USA/Kanada — Lynn Discusses Cybersecurity Cooperation With Canadian Leaders

OTTAWA — U.S. and Cana­di­an ser­vice­mem­bers are work­ing side by side in defense of North Amer­i­ca and fight­ing side by side in defense of free­dom in Afghanistan. Now offi­cials want to expand that coop­er­a­tion to the cyber­world.

Deputy Defense Sec­re­tary William J. Lynn III meets with Nation­al Secu­ri­ty Advi­sor Marie-Lucie Morin in Ottawa, June 14, 2010.
DoD pho­to by Cherie Cullen
Click to enlarge

Deputy Defense Sec­re­tary William J. Lynn III is in the Cana­di­an cap­i­tal to dis­cuss ways the two nations – already the clos­est of allies – can coop­er­ate to defend crit­i­cal com­put­er net­works and cyber infrastructure. 

Lynn said the cyber threat to the Unit­ed States and Cana­da is real and grow­ing, and affects nation­al and eco­nom­ic security. 

“For most of our his­to­ry, we have been shield­ed by geog­ra­phy – shield­ed by our oceans from attack,” he said. “Those nat­ur­al geo­graph­ic defens­es are of no use when it comes to cyber­at­tack. The Inter­net can trans­mit mali­cious code in the blink of an eye.” 

And intru­sions are grow­ing more fre­quent. More than 100 for­eign intel­li­gence orga­ni­za­tions are try­ing to hack into var­i­ous aspects of the U.S. infor­ma­tion tech­nol­o­gy infra­struc­ture, Lynn said. 

“For­eign mil­i­taries are devel­op­ing offen­sive cyber capa­bil­i­ties, and some gov­ern­ments have the capac­i­ty to dis­rupt ele­ments of the U.S. infor­ma­tion grid,” he said. 

Lynn stressed that cyber attacks are not just mil­i­tary threats, but threats to the crit­i­cal infra­struc­ture and eco­nom­ic well-being. 

“A shared approach, an alliance approach to cyber­se­cu­ri­ty is crit­i­cal,” he said. 

The speed of attacks – mea­sured in mil­lisec­onds – will require quick deci­sions and even quick­er respons­es, the deputy sec­re­tary noted. 

“To have the high­est lev­els of pro­tec­tion, you want the widest set of allies so you under­stand and antic­i­pate the broad­est set of threats,” he said. “In the cyber are­na, know­ing who your adver­sary is, and what they’ve done, is a key part of mount­ing an effec­tive response.”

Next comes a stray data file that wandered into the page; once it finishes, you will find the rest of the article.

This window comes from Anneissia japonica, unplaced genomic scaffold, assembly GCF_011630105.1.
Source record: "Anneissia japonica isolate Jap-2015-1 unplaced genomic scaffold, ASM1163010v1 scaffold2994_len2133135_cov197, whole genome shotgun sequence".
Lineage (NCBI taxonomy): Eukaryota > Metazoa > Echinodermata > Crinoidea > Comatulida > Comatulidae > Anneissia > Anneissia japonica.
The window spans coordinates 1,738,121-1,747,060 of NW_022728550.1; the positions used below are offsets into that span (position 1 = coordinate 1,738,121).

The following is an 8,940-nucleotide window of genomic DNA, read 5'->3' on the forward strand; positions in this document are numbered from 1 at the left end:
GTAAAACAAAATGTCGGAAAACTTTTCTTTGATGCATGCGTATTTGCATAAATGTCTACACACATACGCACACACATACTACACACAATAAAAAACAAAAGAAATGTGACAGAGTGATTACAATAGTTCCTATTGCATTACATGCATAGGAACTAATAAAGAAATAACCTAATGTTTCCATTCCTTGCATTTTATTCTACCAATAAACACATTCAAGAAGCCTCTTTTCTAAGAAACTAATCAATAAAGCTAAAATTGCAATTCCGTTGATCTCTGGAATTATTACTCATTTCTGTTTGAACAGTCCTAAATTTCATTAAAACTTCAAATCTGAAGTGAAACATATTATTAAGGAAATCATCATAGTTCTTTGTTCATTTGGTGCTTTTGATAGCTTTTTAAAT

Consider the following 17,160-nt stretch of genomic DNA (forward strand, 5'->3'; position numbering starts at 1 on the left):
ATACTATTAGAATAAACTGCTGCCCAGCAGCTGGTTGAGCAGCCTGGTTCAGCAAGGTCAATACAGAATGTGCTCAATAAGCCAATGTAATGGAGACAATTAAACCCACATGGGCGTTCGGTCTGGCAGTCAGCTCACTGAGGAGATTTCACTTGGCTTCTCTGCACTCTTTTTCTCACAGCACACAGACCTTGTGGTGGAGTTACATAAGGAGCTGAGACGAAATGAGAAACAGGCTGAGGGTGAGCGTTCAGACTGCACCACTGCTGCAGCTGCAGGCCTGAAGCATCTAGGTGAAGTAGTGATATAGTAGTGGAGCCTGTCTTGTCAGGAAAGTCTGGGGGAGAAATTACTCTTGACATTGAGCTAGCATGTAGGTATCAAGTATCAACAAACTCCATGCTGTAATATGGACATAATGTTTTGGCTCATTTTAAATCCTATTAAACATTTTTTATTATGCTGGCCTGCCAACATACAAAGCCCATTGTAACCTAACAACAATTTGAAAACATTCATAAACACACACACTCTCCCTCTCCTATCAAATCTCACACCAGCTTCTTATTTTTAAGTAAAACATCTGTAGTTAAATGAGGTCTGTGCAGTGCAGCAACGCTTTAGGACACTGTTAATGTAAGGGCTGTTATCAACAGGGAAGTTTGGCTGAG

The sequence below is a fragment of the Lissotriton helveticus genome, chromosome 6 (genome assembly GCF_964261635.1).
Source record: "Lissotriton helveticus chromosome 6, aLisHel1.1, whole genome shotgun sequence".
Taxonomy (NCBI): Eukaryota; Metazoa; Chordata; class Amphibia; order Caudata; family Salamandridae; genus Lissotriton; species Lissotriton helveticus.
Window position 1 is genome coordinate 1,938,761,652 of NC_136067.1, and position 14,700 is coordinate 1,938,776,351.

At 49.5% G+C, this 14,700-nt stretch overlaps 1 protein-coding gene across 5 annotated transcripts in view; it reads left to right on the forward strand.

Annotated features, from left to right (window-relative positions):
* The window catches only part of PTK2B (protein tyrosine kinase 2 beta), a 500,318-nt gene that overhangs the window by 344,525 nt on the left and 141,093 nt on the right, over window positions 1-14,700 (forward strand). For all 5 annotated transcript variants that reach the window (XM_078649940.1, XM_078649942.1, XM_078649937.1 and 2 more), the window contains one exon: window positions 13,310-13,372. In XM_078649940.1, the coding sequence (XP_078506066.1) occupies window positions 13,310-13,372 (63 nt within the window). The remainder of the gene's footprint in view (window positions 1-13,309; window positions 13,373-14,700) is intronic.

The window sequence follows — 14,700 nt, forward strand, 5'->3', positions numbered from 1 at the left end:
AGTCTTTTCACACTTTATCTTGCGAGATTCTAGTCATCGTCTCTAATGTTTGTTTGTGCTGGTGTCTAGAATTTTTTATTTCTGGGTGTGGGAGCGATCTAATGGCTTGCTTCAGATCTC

Yet deter­min­ing where an attack orig­i­nates is tough. The U.S.-Canadian coop­er­a­tion dur­ing the Cold War is a mod­el for how to move for­ward, he said. 

“It is always best when search­ing for mark­ers of intru­sions and attacks to cast the widest net pos­si­ble,” he said.“International coop­er­a­tion is imper­a­tive for estab­lish­ing the chain of events for an intru­sion, and for quick­ly and deci­sive­ly respond­ing. The real­i­ty is that we can­not defend our net­works by our­selves. We need a shared defense.” 

And that defense must include moré than just mil­i­tary net­works, Lynn not­ed. “We need to devel­op a shared cyber doc­trine that allows us to work flu­id­ly with each oth­er and with our oth­er allies,” he said. 

The sec­re­tary also dis­cussed chal­lenges fac­ing both nations in the 21st cen­tu­ry dur­ing a speech to the Con­fer­ence of Defence Asso­ci­a­tions Institute. 

The U.S.-Canadian alliance has changed since the end of the Cold War, Lynn not­ed. The alliance works togeth­er on mar­itime sur­veil­lance and infra­struc­ture pro­tec­tion. The Unit­ed States worked with Cana­da on secu­ri­ty for the Van­cou­ver Olympics and in pro­vid­ing relief to Haiti. 

“Our endur­ing col­lab­o­ra­tion has risen to meet chal­lenges that frankly our pre­de­ces­sors could not have fore­seen,” Lynn said. 

The sec­re­tary par­tic­u­lar­ly praised the role of Cana­di­an ser­vice­mem­bers in Region­al Com­mand South in Afghanistan. 

“Your sol­diers are on the front lines in the south where we face some of the most severe threats,” he said. “They are in a cam­paign to restore gov­er­nance to regions where the Tal­iban has long held sway.” 

Cana­da has paid a high price, with 147 Cana­di­an ser­vice­mem­bers killed in Afghanistan.